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The Conflict Of Bureaucracy, Religion, And Death

1577 words - 7 pages

Sometimes things do not make sense; this is why, when authors cannot make sense of things, they decide to write a novel to express their confusion. This is how the novel Catch-22 was born from the mind of Joseph Heller. Humor is effectively shown throughout the book, nuzzling its way in between sentences as Heller digs into tough subjects such as bureaucracy, loss of faith, and death. The novel is told in third person; although it turns its focus primarily on Yossarian, what happens to him, and how he feels; he is the protagonist. After reading this novel one would believe it to be a war novel as it takes place during World War 2, but it can also be labeled as a satire under further ...view middle of the document...

A climax is reached when two Colonels (including Cathcart) offer him a way home if only he supports him. But a flashback of Snowden’s death makes Yossarian question himself. What does Yossarian do? Read the novel to discover the falling action and resolution. The novel has an odd quirky sense of humor that makes it hard to read sometimes. At other times it is monotonous and uses large complex sentence and paragraph structures. But with patient, slow reading, the novel nurtures excellent humor, deep questions, and meanings that are still relatable to today. A Chaplain in the Air Force finds it hard to keep to his religion during a time of war, and confusion brings the theme of losing faith. This is very relatable and important to the novel as well as today’s world due to struggling people throughout the world. Overall, Catch-22 is instructive and relatable to todays times making it a practical book to read for an AP student.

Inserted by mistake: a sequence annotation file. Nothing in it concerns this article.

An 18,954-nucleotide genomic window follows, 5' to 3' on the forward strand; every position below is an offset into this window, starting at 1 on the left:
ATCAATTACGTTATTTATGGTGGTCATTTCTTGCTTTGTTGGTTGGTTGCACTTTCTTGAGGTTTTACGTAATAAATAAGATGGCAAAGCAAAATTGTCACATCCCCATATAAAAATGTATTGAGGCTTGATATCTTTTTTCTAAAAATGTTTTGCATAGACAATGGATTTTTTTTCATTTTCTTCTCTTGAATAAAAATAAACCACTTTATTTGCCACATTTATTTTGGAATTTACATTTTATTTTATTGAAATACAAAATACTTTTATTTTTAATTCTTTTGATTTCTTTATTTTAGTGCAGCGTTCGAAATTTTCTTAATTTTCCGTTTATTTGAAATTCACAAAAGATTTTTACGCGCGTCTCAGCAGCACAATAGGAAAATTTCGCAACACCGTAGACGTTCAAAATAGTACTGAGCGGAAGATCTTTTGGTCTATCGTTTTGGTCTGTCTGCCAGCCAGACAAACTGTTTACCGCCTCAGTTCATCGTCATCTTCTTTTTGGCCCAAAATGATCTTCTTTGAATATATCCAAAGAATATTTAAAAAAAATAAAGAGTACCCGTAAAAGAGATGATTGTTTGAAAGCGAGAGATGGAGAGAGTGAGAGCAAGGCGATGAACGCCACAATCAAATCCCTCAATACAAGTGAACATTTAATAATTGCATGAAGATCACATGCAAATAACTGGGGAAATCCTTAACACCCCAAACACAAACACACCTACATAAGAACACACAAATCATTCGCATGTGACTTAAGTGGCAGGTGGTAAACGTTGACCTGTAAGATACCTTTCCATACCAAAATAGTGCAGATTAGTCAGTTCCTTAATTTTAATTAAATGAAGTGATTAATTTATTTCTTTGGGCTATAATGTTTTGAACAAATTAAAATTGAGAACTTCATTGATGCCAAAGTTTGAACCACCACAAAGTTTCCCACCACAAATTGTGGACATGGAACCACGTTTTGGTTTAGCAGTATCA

Now that the content is fresh in everyone’s heads it will make it much easier to discuss the author’s opinion and the issues the book raises. Joseph Heller’s voice is defining and bold throughout the novel, almost impossible to miss. Since the novel was written only ten years after World War 2 it is understandable the tone of bitterness he has for the war. But, he goes beyond to raise the question of death in a unique tone not commonly heard from other authors. The bitter fact is that death is going to happen and that there is absolutely nothing one can do to stop it, it’s inventible. Another agreeable point Heller brings to the table is loss of religious faith. When someone is constantly questioned and separated due to religion, faith is a difficult thing to hold on to. Lastly is bureaucracy and how the military runs during a war. Many times throughout the novel people will find themselves laughing at the stupidity of the leaders and how things are run. Heller simply exaggerates these ideas due to the novel being realistic fiction, but what he does bring up is easily believable and makes one wonder if the way the government runs is productive and pure. Although Heller exaggerates many ideas to create humor, all points seem valid to some extent. Catch-22 explores the issues of commanders running the squadrons of the Air Force being opposed to elected officials (bureaucracy.) This is seen when one of the antagonist Colonel Cathcart raises the number of missions needed to return home far above any other squadron. Beyond that, there are points where there are silly, sarcastic, stupid rules made to run the squadrons. Heller suggests the removal of these leaders as one of the men in the squadron by the name of Dunbar contemplates killing Cathcart. This is also proven when Milo, the mess hall cook, starts a trading business that falls due to a poor decision. Although these points seem accurate and logical, Heller leaves out a few points. During a time of war on this large of a scale it would be impossible to accommodate the...

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